Lo: That’s a great way of distinguishing between adopting POV and representing it. A lot of my approach is quite averse to character-based filmmaking, maybe just because I’m not used to it or I was a little bit afraid of hanging whole films on a single person. So this was a challenge because the film was about him. Part of my reservation, especially with a short was: how do you cram in someone’s whole life story or POV in ten minutes. You’re going to muck it up somehow. Trying to make this piece at least represent some of what drives Steven and what his past and what he looks forward to, trying to squeeze that all into a short was a kind of uncomfortable process for me. But I do feel like the film as it is right now does convey just enough of how much personal life is important to the short and weaving in archivel or other issues like the presidency and politics and woven that in with his personal quirks and balance that. I don’t think his personal details would sustain a larger project.
Would you make another film about a character?
Lo: Sometimes I wonder if it’s…people have strengths and weaknesses…casting is a talent and I feel more comfortable or I feel lime my strengths are places and not necessarily telling people’s stories, but glimpsing into a physical reality more and not necessarily working with the past in explicit ways that this does. I tend to try and pick topics that are more actives. And I do have this self doubt that I can cast characters well. And I think that’s probably a shortcoming as a filmmaker and I probably should keep pursuing it even if it makes me uncomfortable. This was a really good dip into this category of filmmaking. I feel most natural when it’s…I think what also makes me feel uncomfortable when you do character-based filmmaking because your relationship becomes more intimate that navigation as a filmmaker with a person you’ve developed a bond wit, balancing your loyalty to that individual versus your loyalty to the story that you want to ell or the the reality of there world as you see it. I think that’s very hard. I think I pick topics that don’t necessarily engage that tension as much. I don’t know if that’s for better or for worse. But obviously, that’s what always challenging about this piece. I know Stephen. I have a relationship with him. Trying to balance that with the film’s objectivity out subjectivity. But if you’re not working with a single character, your loyalty’s just to the film itself. And that can be very freeing but I also see I should push myself in the other direction.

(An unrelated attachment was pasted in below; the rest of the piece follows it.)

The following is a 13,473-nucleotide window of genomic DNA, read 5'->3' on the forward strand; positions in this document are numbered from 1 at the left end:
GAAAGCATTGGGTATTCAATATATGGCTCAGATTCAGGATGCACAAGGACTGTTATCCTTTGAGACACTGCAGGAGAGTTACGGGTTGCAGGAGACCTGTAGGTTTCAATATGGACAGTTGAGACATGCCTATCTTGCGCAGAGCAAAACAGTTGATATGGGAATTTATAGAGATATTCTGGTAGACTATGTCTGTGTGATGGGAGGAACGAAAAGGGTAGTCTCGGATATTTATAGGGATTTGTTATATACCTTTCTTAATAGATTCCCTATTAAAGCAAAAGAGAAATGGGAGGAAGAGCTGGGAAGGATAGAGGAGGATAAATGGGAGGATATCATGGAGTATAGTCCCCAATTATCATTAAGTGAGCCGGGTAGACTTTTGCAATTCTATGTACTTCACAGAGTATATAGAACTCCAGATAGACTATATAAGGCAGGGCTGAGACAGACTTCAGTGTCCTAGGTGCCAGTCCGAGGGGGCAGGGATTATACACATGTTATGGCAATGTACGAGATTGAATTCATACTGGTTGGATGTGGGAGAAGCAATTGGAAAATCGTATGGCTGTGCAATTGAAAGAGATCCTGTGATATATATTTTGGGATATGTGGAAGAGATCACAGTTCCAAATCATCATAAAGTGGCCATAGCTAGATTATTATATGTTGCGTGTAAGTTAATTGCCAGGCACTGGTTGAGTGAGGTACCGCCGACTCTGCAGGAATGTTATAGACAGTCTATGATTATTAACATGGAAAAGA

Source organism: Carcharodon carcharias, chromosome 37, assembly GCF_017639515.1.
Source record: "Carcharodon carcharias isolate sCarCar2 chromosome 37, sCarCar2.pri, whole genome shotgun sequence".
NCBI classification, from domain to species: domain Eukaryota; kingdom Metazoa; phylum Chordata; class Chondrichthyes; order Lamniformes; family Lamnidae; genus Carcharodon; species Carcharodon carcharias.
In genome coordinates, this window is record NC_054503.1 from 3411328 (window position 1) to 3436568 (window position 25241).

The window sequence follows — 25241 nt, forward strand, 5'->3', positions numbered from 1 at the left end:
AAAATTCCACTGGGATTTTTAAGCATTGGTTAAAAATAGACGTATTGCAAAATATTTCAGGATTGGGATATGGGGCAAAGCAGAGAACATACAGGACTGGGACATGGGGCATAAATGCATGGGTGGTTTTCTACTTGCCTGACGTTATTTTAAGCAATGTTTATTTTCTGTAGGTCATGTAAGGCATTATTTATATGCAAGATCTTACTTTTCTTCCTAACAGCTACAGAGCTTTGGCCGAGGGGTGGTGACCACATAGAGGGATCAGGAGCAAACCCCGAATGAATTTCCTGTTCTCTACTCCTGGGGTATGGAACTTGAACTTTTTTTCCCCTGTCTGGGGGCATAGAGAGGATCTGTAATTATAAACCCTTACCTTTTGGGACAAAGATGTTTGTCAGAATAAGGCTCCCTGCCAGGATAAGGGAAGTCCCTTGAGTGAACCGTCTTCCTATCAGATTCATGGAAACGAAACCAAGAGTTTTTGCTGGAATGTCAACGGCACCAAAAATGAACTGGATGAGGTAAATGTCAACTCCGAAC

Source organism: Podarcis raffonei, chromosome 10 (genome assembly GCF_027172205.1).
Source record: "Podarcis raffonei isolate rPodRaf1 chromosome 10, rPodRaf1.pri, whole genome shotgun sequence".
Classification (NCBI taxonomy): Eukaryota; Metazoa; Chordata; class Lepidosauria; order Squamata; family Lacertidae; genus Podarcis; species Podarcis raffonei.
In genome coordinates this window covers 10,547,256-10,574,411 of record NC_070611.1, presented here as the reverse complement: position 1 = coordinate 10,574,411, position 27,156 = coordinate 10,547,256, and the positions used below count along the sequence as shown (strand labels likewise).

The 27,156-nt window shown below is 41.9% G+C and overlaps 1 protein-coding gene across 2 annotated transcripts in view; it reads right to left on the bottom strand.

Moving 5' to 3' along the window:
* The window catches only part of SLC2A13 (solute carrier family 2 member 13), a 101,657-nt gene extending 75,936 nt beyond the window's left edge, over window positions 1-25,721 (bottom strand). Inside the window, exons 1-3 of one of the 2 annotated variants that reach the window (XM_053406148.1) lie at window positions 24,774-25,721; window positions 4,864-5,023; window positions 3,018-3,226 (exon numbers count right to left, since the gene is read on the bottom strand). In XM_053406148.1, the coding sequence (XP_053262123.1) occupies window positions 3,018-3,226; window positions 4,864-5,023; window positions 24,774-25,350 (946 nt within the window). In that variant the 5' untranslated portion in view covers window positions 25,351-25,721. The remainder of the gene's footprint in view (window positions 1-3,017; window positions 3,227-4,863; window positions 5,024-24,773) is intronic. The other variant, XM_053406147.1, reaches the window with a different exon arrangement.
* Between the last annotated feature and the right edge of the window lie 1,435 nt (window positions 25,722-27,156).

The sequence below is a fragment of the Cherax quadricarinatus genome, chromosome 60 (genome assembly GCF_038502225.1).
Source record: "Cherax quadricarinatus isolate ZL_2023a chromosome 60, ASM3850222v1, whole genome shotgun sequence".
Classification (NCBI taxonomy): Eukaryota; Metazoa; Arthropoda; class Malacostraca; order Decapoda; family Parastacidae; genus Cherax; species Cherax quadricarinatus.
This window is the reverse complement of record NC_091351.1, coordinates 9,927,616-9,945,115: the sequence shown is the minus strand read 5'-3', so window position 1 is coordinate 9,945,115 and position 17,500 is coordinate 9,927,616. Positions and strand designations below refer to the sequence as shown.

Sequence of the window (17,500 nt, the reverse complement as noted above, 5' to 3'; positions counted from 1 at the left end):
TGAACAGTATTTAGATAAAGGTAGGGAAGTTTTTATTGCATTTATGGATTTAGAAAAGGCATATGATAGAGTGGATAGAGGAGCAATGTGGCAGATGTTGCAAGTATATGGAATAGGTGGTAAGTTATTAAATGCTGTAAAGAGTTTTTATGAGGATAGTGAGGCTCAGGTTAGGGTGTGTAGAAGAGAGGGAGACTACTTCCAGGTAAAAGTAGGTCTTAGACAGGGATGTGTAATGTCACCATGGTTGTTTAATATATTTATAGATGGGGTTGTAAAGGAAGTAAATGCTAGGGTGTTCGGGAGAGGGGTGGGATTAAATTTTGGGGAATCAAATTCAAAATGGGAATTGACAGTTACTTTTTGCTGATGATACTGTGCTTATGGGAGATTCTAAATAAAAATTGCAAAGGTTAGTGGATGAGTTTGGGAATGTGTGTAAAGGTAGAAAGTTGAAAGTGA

I want to talk about your approach stylistically. I’m curious about how you decided to shoot this. How this was going to look? What did you think about starting off? What there a strategy visually?
Lo: It kind of just happened organically because it was my first sort of character piece, I went to the conference and met Stephan and started following him around. I guess this another thing about working with main characters: I guess you should be able to collaborate with them more in terms of setting up shots, which is something I’m very averse to, but I had to learn this balance, when you’re following them around everywhere my camera had less control than previously where characters didn’t matter, it was just a space and my camera could just stay in place and I had control. In this situation, he had more control than the camera. In terms of his work as a lobbyist, too, a lot of his work is online, and he’s just at home, and that wasn’t necessarily stuff he wanted to reveal. Audit’s not a physical thing…all of this speculation…you can’t put a camera on to record. Even his activities as a lobbyist had happened in the past and maybe would happen in the future. There’s some states about this topic or at least his involvement . So I had to find things for him to do. And that was really challenging for me. A lot of it was sort of following him around. And because he has a very clear idea of how things should be portrayed, and also he’s extrmelet talkative that shaped the style of the film. I was just kind of reacting to him rather trying to impose style.
I imagine you’re doing a fair amount of shooting for the editing, too. Because you’re finding of way to represent things and thinking about shooting things you might need later on.
Lo: Initially I thought I might create animations to go over the live action footage because the stuff weren’t things you could film. As I was editing, animation felt like it wouldn’t necessarily match and that it might undercut it a little bit.
How are you feeling about this going out into the world in terms of your relationship with Steven?
EL: I feel like the film does strike a pretty good balance between portraying him fairly and portraying his viewpoints with how he sees the Clintons being involved and those views I am sure that he’ll have some issue with it but probably because it oversimplifies things or presents some details about his life he wouldn’t want out there. I don’t know how he’ll respond, but I hope he’ll respond positively. I don’t think the film falls into a ridiculing category in terms of its treatment of the UFO issue. Which I think he’ll feel is a positive step in terms of the media.
It sounds like you’ll have a conversation about it that’ll maybe be an extension of some other conversations you’ve had with him to date.
EL: Definitely. (...) One thing I wanted to say is how this film relates to the observational mode of filmmaking which relies less on verbal exposition. Relying so much on the audio, instead of letting the images speak for themselves was a challenge.
I think you do some nice work when you’re shooting him in the car and you’re wandering and finding other things to show that are pretty important. Like the hangers in the back of the car. What he’s saying will be important, but you’re still capturing things that are meaningful.
Field Notes are in-depth filmmaker interviews conducted by cultural critic Eric Hynes.See All →